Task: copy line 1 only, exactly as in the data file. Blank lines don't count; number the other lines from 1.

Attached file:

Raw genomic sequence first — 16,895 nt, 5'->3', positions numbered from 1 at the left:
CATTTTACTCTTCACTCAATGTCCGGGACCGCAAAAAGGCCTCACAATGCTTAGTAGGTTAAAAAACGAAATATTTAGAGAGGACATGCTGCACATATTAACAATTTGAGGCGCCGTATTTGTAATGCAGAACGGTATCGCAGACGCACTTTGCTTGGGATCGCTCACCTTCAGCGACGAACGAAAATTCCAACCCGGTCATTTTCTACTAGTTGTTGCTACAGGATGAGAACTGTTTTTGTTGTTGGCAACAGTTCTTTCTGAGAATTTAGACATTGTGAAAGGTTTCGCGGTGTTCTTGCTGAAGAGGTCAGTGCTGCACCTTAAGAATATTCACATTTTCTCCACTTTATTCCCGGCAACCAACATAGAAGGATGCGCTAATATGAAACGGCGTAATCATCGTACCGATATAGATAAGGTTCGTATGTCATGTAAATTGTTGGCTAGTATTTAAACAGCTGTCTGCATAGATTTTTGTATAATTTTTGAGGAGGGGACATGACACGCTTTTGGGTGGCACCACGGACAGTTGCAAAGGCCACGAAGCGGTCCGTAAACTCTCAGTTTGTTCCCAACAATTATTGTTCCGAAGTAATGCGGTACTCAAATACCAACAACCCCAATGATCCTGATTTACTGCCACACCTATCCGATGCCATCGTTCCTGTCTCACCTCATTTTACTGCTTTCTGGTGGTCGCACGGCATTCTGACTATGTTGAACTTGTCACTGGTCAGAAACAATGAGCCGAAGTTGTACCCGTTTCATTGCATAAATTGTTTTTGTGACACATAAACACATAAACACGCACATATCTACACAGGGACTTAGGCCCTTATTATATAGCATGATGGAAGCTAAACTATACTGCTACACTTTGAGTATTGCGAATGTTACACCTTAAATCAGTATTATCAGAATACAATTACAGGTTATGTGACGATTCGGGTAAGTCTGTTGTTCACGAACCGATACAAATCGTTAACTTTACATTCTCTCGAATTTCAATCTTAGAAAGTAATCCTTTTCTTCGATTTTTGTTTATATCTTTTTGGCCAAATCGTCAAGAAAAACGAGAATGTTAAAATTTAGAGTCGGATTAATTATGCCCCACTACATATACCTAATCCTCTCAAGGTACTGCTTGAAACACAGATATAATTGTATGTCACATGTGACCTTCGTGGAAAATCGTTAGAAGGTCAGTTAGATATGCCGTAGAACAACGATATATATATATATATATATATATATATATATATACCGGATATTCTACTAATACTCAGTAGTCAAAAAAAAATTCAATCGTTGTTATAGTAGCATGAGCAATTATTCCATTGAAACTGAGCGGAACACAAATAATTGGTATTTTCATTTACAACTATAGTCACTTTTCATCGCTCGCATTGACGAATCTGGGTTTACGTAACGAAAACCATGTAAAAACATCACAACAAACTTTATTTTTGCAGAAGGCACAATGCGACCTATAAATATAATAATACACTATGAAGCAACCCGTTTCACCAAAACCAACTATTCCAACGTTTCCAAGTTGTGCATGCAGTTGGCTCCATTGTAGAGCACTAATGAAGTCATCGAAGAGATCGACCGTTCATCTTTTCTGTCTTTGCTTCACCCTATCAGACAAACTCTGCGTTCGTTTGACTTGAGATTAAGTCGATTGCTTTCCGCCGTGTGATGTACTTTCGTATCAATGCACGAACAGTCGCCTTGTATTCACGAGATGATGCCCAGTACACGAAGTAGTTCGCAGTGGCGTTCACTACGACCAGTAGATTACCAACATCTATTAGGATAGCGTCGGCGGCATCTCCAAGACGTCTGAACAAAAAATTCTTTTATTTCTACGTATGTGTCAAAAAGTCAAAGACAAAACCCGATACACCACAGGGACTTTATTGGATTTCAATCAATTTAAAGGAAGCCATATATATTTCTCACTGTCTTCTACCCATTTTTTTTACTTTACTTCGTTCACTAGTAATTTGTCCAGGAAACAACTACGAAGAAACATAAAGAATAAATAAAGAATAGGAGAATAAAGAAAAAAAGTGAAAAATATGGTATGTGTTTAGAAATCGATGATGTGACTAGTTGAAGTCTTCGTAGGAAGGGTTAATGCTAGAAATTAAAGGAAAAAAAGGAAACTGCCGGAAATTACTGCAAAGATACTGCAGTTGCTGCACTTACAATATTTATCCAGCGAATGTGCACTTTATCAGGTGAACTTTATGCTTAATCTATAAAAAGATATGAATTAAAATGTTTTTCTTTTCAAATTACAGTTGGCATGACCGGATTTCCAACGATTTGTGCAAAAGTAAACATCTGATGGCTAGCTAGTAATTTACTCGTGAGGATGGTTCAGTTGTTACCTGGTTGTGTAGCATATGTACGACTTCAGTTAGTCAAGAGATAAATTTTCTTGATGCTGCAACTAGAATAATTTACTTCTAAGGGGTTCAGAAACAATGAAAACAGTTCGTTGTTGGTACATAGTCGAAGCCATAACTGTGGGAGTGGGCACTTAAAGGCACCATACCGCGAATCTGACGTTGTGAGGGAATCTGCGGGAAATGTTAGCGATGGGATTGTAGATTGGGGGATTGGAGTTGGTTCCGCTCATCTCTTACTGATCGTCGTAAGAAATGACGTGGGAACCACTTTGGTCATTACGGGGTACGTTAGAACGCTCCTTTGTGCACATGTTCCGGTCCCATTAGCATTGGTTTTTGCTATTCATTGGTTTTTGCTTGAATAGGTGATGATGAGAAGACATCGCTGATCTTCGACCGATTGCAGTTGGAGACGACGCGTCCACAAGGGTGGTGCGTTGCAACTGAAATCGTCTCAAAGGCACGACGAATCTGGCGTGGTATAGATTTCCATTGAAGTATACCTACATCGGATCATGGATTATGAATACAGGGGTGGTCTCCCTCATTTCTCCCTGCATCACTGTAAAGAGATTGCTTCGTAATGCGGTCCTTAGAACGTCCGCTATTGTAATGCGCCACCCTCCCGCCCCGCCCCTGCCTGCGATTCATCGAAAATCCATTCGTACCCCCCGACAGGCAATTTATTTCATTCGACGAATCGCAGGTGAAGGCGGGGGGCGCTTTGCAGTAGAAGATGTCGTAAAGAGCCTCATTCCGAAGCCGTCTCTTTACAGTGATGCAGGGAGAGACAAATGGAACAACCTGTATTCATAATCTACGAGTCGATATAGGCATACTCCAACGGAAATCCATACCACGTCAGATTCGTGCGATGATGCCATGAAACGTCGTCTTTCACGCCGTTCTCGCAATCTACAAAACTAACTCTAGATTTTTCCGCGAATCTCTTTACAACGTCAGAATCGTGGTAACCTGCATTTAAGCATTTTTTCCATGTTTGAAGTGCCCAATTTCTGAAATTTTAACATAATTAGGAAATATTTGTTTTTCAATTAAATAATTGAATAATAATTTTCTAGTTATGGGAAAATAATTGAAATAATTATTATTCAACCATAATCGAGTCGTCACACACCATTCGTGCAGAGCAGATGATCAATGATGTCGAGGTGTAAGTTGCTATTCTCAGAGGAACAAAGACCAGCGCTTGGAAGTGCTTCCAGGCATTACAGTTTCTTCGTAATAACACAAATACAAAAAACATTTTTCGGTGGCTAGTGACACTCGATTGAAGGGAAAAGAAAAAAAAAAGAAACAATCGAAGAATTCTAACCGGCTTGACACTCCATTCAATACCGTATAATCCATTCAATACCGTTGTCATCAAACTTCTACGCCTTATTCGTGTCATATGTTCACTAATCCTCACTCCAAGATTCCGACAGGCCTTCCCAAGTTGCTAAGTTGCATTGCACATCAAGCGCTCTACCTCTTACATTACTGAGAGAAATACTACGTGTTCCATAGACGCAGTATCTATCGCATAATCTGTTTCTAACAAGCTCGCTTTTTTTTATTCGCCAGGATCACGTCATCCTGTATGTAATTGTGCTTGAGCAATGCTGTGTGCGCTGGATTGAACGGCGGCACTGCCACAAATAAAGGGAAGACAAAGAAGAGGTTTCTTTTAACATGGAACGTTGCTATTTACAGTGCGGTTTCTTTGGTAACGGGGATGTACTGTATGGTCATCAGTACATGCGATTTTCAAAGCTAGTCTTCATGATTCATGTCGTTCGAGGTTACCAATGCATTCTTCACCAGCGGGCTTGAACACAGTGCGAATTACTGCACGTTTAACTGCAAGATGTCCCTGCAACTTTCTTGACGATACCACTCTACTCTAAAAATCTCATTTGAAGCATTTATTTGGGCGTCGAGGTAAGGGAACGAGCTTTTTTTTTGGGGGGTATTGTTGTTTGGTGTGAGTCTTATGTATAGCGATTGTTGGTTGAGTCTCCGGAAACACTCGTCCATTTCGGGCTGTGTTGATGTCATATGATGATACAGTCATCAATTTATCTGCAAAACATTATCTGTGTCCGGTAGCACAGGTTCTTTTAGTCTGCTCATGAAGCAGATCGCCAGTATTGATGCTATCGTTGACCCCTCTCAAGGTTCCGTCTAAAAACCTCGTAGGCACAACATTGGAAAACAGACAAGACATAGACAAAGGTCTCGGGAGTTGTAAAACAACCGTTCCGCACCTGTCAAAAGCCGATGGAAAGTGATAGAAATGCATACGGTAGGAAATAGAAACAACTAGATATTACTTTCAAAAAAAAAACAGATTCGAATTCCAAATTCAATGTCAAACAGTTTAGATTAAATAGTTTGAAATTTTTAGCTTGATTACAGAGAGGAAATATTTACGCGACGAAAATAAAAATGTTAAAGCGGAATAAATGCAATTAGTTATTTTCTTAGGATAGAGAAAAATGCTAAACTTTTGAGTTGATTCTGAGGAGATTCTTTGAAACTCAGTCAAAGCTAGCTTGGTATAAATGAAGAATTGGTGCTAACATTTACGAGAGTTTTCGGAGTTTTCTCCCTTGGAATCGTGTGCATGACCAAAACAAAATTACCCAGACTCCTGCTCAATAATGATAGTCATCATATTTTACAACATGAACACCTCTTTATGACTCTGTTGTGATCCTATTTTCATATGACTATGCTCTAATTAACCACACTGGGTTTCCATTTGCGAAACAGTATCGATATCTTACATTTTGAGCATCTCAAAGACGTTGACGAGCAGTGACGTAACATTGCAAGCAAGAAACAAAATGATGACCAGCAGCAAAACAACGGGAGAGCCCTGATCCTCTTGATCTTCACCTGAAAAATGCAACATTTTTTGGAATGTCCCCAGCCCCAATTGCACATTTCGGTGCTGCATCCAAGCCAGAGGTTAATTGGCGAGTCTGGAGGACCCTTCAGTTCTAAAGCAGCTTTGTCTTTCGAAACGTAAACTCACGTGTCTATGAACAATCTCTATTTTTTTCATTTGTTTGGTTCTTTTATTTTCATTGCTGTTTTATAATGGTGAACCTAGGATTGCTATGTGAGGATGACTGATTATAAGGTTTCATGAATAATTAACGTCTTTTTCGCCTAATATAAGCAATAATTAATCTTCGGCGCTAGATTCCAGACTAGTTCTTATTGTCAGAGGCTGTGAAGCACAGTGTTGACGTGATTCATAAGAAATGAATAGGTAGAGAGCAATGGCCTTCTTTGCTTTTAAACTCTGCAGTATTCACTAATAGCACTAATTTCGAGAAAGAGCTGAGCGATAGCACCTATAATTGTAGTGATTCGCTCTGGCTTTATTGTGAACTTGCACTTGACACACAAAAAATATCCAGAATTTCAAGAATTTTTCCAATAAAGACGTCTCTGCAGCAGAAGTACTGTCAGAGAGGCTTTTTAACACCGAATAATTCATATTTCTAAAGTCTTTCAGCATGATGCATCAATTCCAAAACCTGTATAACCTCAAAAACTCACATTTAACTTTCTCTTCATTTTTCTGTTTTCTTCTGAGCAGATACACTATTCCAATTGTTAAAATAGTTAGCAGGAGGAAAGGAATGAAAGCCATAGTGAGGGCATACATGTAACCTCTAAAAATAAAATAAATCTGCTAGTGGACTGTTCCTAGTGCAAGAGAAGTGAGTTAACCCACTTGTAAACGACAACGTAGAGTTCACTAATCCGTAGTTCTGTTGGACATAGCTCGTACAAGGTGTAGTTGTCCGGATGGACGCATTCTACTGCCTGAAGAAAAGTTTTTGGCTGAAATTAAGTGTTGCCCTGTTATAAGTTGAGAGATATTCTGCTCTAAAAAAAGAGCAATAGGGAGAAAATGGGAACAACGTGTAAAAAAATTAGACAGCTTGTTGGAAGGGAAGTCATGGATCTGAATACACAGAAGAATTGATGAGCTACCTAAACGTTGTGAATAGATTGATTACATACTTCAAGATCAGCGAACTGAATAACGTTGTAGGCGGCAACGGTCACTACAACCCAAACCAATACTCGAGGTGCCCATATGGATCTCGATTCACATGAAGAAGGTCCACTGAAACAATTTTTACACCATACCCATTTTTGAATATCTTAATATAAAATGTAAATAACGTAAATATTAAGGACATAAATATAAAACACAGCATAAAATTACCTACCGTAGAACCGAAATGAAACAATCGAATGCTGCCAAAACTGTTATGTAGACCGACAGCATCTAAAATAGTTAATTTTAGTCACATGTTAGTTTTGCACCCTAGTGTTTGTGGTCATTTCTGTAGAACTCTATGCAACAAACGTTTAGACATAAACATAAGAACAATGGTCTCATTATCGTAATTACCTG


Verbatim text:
Raw genomic sequence first — 16,895 nt, 5'->3', positions numbered from 1 at the left: